Fourteen countries were represented when the conference opened in Berlin on November 15, 1884: Austria-Hungary, Belgium, Denmark, France, Germany, Great Britain, Italy, the Netherlands, Portugal, Russia, Spain, Sweden-Norway (unified from 1814-1905), Turkey and the United States of America. The feeding frenzy lasted three months until February 26, 1885. This group of White men in Europe haggled over haphazardly drawn boundaries on the African continent, disregarding the centuries-old established communities, cultures and order of the Africans.
The British moved into Kenya, occupied the most fertile land and forced the Africans off the land. They passed laws that disenfranchised Africans, even forbidding them to own land in certain parts of the country. With the White interlopers occupying what they dubbed the “White Highlands” of Kenya, the Maasai and the Kikuyu were displaced and some were forced unto reserves. With the fertile land in Kenya reserved for White people and Africans forced to subsist on mostly infertile land, the White settlers became increasingly wealthy while the Africans lived in poverty.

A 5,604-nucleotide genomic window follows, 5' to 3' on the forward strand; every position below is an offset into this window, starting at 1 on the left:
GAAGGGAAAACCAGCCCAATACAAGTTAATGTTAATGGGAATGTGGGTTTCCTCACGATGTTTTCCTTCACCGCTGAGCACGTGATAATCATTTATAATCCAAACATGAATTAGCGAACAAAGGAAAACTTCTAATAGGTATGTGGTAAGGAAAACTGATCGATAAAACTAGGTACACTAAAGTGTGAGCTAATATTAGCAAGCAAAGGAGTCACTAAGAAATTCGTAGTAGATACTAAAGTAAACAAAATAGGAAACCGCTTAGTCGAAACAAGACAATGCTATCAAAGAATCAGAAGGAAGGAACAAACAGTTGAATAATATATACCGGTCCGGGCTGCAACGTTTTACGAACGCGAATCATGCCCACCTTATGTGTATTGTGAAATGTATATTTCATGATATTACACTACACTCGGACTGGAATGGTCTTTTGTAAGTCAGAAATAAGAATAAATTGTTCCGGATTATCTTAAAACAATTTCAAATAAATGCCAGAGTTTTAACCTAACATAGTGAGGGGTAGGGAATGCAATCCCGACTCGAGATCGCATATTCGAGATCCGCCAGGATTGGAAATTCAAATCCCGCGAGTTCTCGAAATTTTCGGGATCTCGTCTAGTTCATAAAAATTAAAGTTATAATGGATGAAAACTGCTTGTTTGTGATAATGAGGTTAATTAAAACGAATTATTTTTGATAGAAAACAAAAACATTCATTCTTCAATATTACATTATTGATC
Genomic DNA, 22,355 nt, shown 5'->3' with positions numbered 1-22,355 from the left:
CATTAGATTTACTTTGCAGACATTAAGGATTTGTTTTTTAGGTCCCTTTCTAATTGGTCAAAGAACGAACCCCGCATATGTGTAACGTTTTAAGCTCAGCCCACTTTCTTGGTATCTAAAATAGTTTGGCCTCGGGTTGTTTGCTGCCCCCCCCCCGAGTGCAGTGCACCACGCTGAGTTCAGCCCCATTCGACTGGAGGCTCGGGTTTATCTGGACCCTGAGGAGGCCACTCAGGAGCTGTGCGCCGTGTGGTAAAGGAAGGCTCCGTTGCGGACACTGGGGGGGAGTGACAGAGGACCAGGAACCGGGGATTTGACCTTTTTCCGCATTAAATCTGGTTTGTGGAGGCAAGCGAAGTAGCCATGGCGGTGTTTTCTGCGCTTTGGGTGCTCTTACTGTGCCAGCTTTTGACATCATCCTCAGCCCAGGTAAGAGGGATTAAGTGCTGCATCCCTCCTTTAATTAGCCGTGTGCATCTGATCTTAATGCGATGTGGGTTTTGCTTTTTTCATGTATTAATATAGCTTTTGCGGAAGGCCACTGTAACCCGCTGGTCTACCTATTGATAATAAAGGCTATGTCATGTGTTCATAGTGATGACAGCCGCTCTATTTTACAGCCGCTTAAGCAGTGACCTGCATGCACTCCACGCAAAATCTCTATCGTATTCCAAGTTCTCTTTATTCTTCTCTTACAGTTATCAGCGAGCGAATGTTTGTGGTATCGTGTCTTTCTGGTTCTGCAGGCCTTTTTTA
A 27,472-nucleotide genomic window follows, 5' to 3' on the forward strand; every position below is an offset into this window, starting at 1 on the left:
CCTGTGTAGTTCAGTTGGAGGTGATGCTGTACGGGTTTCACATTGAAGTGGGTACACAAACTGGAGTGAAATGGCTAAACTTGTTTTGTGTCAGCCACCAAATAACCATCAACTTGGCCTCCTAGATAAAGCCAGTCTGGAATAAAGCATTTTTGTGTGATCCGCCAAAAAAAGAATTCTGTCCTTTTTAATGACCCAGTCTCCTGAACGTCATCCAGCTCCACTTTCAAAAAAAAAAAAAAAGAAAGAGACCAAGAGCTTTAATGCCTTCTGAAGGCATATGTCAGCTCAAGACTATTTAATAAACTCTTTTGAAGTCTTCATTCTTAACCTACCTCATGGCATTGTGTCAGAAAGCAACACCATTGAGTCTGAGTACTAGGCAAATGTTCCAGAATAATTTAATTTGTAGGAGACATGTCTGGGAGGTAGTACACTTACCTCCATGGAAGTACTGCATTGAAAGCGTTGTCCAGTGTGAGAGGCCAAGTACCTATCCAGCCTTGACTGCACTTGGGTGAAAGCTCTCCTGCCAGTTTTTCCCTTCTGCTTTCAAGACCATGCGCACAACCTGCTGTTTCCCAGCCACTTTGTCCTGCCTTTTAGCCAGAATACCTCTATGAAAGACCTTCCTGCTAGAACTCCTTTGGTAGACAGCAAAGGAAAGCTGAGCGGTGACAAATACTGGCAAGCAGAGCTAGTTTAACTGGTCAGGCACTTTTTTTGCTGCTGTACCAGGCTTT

The large scale farming that enriched the White farmers needed cheap labour but the Africans refused to work on the farms. To ensure that Africans were a cheap source of labour for the White population of Kenya, the British government passed laws which forced the Africans to work for the White people who now occupied their land. The British army was on hand to ensure that White farmers and the stolen African land they occupied was protected. The Masters and Servants Act (1906) ensured that a caste system of all-White people as masters and all Africans as servants was firmly in place.
Even after carving up the African continent and exploiting the natural resources and the people, the Europeans continued to fight each other over territory until everything came to a head in 1914 with an all-out European armed tribal conflict.